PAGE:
Until a few months ago, Martin Pang had been quietly serving his 35-year sentence for burning down his parent’s frozen food warehouse in Seattle -- a fire that killed four Seattle firefighters and outraged an entire community.
But in June, police paid Pang a visit at the Twin Rivers Unit of the Monroe Correctional Complex to discuss a letter he’d written to prison authorities.
Pang had written the letter to the prison's Intelligence and Investigations Unit on June 6, after he landed in disciplinary segregation. Pang knew he was under investigation for possibly committing new crimes, and police sources say he was probably trying to get ahead of what was coming.
“If this investigation is connected with the project I have been setting up, the last few months, you do not have the full picture,” Pang wrote, “It would be in everyone’s best interest if we met to discuss this.”
On June 10, two Seattle Police detectives met with Pang and listened to an elaborate story: That for months Pang had been trying to bring down an identity theft operation that involved an inmate who was an expert in cyber crimes and an accomplice on the outside.
[Read the entire transcript of the meeting.]
In audio tapes of the interview, which KING 5 obtained through public records disclosure, Pang can be heard explaining his motive: “I mean these people need to be taken off the streets; that was my goal that was my plan.”
Pang said first he had to gain the inmate’s trust.
“I don't agree with what he does,” Pang told the detectives, “But I'm always fascinated by how people commit crimes….And I'll ask questions. Like law, I want to know the bits and pieces of it; I'll say well how does that work?”
Pang said the inmate demanded Social Security numbers or he was going to cut him out the operation.
"And I said, 'You know what. I think I've got Social Security numbers for at least the firefighters.' Cause I wanted him (the inmate) back in. And of course, I didn't. And he goes, 'Oh, yeah, well yeah, that's what we need.'"
Pang said to further set the hook, he connected the inmate to a man on the outside, Charles "Chuck" McClain, III, of Arlington, who was Pang’s former business partner.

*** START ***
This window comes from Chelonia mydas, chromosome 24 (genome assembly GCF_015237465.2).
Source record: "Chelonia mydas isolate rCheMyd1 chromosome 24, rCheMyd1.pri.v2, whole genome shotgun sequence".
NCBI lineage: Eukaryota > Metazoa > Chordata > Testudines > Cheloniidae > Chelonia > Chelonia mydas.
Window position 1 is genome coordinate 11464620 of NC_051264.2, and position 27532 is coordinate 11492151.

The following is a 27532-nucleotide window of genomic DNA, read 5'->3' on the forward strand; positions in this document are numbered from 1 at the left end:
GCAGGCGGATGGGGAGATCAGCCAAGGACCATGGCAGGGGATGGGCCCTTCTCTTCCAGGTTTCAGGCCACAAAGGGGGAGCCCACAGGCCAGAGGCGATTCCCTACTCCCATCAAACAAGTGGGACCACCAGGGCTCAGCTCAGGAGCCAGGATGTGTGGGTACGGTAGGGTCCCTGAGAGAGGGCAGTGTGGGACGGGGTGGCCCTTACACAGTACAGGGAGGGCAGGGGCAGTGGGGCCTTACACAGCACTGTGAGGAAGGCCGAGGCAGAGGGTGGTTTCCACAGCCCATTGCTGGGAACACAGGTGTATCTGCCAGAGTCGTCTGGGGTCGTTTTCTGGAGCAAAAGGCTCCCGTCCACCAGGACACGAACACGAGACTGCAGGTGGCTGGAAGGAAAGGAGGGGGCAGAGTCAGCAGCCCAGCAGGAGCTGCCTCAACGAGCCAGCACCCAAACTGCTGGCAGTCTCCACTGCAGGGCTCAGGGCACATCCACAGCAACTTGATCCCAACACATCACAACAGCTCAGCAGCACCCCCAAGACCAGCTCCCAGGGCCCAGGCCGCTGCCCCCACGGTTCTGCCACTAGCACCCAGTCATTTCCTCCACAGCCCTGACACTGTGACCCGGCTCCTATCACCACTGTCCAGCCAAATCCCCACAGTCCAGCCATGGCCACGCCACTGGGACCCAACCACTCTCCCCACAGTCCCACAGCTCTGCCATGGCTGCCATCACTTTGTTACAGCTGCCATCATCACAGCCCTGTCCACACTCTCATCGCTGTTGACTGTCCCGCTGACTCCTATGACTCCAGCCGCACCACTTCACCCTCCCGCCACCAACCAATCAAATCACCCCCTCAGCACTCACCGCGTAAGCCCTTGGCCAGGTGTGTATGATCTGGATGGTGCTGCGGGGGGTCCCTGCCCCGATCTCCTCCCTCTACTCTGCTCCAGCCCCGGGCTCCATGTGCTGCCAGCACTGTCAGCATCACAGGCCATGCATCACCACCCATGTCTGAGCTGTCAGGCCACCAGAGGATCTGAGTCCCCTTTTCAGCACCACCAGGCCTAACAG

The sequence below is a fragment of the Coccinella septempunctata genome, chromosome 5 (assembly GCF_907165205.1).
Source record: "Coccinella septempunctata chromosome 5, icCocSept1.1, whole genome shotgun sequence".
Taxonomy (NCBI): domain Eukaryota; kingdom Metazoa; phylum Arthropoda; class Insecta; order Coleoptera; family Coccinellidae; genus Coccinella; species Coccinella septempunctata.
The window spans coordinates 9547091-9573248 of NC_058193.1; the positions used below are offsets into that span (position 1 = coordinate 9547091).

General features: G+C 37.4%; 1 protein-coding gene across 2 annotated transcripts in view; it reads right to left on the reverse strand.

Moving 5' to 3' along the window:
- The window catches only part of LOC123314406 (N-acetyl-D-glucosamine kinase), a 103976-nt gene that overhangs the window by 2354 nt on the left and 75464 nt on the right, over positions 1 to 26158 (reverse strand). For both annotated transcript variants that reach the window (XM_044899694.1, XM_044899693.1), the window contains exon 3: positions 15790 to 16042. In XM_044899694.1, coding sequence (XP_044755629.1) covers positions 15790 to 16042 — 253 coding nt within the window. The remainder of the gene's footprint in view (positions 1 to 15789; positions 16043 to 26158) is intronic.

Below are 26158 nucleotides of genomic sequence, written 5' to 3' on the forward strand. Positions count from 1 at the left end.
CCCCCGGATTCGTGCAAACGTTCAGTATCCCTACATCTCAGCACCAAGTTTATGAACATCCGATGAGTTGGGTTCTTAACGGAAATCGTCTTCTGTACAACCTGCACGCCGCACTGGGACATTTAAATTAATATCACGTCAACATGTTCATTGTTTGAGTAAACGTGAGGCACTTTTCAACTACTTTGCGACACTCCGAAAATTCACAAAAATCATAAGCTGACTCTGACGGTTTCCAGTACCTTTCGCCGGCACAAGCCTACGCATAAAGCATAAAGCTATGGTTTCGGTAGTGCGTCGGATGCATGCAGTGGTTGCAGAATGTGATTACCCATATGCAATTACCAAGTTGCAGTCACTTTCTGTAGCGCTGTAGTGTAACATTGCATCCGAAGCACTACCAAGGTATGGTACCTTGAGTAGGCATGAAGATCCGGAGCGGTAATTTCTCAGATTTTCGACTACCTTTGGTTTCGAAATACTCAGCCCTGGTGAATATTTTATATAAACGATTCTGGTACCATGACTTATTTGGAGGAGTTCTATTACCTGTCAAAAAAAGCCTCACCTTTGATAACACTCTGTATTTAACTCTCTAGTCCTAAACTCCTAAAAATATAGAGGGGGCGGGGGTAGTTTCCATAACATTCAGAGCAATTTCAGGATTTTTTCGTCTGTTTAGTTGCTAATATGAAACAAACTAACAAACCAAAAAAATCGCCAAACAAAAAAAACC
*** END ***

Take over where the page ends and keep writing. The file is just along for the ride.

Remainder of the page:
Pang said he made it clear to both men that he wasn’t out to profit personally.
“I didn't want anything, okay. That's what I told them, I said, 'I don't want anything. I'm just hooking you guys up; I'm just going to help you guys out.”
Pang told the detectives that he was on the verge of handing over his evidence to police when the plot was discovered. He said his motive was revenge against two people he hated.
"I don’t need any money .... And this was vengeance on my part because my fiancée’s ID was stolen, alright, and Chuck (McClain) ripped me off."
After first playing along, the detectives made it clear they believe Pang and McClain were in on it together.
Pang tries to persuade them that they’ve got it wrong: “From what you’re saying, I would be doing this as a conspiracy to commit cyber crime for money. I don’t have sympathies for McClain, I hate McClain.”
The detectives tell Pang things will go better for him later if he cooperates now but he sticks to his story and they threaten to walk out:
DETECTIVE: "Just to let you know, I'm getting really close to standing up."
PANG: "Well, I, that's fine. All right, listen...My intention was revenge, it wasn't greed."
Pang continues to insist that he was setting up the whole thing for revenge against McClain and the inmate.
"You do not have to believe me, and I know that you do not. I can see it, but I am not lying,” he said.
Two weeks after the interview at the Monroe prison, Seattle Police held a news conference announcing they’d caught Martin Pang in a fraud scheme targeting firefighters and other witnesses in his old arson case.
“Pang’s motives were both retaliation and greed,” said Interim Police Chief Jim Pugel.
Pugel said Pang and McClain planned to set up credit accounts in the names of firefighters, police officers, and witnesses involved in his 1995 conviction for manslaughter and funnel money from those accounts into offshore bank accounts.
Police say before Pang and McClain went through with their plan an undercover detective was able to infiltrate their crime ring.
Police said that McClain gave the detective checks, Social Security information and the IDs of planned fraud targets. Police said Pang provided them with the names of social security numbers of key witnesses in his 1995 case.
“He wanted to make a bunch of money and already had their information from court documents,” said Detective Todd Jakobsen.
“It’s very narcissistic and outrageous and a complete insult to not only the firefighters but the community,” said Pugel.
KING 5 was unable to reach Pang in prison for comment.
At an interview outside his home in Arlington, Charles McClain said that he’s done nothing wrong and he thinks Martin Pang would only say bad things about him to avoid getting convicted of a new crime. McClain said he considers what happened to be police entrapment.
Charges have not been filed against either McClain or Pang. The case is still in the hands of the Snohomish County Prosecutor’s Office.